Random Access Memory - RAM
RAM prices fell so fast just as I was purchasing components that at first I went
ahead and bought two sticks of 128MB RAM, then I turned around and bought two sticks
of 256MB RAM to replace them! And now prices have fallen much further still!
I've really gone overboard with 512MB total, but with prices so low you should
definitely get at least 256MB.
Although 128MB is really all you need today, chances are the extra RAM will come in handy more likely sooner than later.
On the other hand, if you go to the other extreme and pack your system with even more
than 512MB then you should be aware of this Microsoft Product Support Service article in case you run into any trouble.
The CAS 2 RAM is faster than the CAS 3 RAM, and the performance difference shows up more with the faster bus speeds and faster processors. This CAS2 RAM vs CAS3 RAM comparison by TweakMax is very informative. The best RAM comes from Mushkin, but it costs more. Corsair and Kingston make the "honorable mentions" list of those producing quality RAM modules. But
makes outstanding RAM at a great price and makes it the "sweet spot" winner. Many PC enthusiasts have reported success overclocking both Crucial and Mushkin RAM (although more often and with better results using Mushkin). But overclocking is a pretty tricky business, so if you're not having any luck with it then it could be the problem is more to do with the BIOS settings, PCI cards or who-knows-what rather than the RAM itself.
One more point about the RAM. Originally I had two 128MB sticks. I could've bought just one 256MB stick which would have given me the same total amount I have now of 512MB without going to the trouble of selling the original RAM. However, then all 3 DIMM's would have been used. By selling the original two sticks for about the same money as one 256MB stick, I could then upgrade to a total of 512MB and still have an unused DIMM. On the other hand, it's highly unlikely that even 512MB will ever really all be needed, but it's a point.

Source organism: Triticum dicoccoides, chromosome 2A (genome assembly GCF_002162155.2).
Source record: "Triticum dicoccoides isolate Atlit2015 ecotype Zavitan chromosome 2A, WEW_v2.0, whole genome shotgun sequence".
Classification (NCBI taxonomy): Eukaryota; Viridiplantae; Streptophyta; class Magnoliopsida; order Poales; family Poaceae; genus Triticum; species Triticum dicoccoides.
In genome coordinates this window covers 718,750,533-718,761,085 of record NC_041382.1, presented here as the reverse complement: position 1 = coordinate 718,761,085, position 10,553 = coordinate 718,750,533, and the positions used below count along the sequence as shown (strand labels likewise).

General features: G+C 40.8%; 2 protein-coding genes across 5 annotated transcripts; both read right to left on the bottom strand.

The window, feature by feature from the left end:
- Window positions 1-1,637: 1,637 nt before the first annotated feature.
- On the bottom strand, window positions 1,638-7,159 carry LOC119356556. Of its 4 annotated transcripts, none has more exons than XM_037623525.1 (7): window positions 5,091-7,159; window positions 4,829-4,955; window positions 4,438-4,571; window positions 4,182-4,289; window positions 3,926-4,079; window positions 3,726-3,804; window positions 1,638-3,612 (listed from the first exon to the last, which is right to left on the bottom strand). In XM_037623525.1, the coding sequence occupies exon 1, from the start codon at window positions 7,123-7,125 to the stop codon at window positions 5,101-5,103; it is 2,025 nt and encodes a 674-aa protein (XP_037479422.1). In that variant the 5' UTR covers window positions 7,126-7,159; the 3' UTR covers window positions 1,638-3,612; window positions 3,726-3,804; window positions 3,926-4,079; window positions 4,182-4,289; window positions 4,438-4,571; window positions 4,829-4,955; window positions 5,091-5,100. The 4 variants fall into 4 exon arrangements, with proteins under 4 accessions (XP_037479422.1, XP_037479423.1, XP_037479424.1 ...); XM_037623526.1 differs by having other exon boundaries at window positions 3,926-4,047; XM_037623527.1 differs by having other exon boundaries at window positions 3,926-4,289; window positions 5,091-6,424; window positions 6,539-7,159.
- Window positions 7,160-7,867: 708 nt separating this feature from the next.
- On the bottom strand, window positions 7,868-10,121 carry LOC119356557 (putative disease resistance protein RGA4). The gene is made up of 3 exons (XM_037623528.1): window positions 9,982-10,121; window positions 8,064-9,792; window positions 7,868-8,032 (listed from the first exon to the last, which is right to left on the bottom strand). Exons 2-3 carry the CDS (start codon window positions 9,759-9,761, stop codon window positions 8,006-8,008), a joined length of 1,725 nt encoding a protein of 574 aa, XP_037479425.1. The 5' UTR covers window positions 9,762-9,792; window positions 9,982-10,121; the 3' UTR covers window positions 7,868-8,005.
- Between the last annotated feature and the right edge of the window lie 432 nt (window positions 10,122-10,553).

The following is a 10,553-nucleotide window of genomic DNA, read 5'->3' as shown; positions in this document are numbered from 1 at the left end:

Click on the picture to see it enlarged.
The popular motherboards of today use primarily either PC133 SDRAM memory or PC2100 DDR memory. Both follow the DIMM form factor (physical construction). A motherboard will support one type of memory or the other, but nearly always not both since they require different size memory slots. Even the rare motherboard that does provide both sizes of memory slots such that either size can be accommodated does not allow both types to be used at the same time. For a great deal more information regarding memory and for detailed, step-by-step instructions on how to install memory, check out my
Computer Memory Upgrade - How To Add Or Upgrade System Memory (RAM) For Your Computer site. If you're wondering about such things as unbuffered memory, buffered memory, registered memory, parity, non-parity, ECC, or anything else about memory then this site will help!
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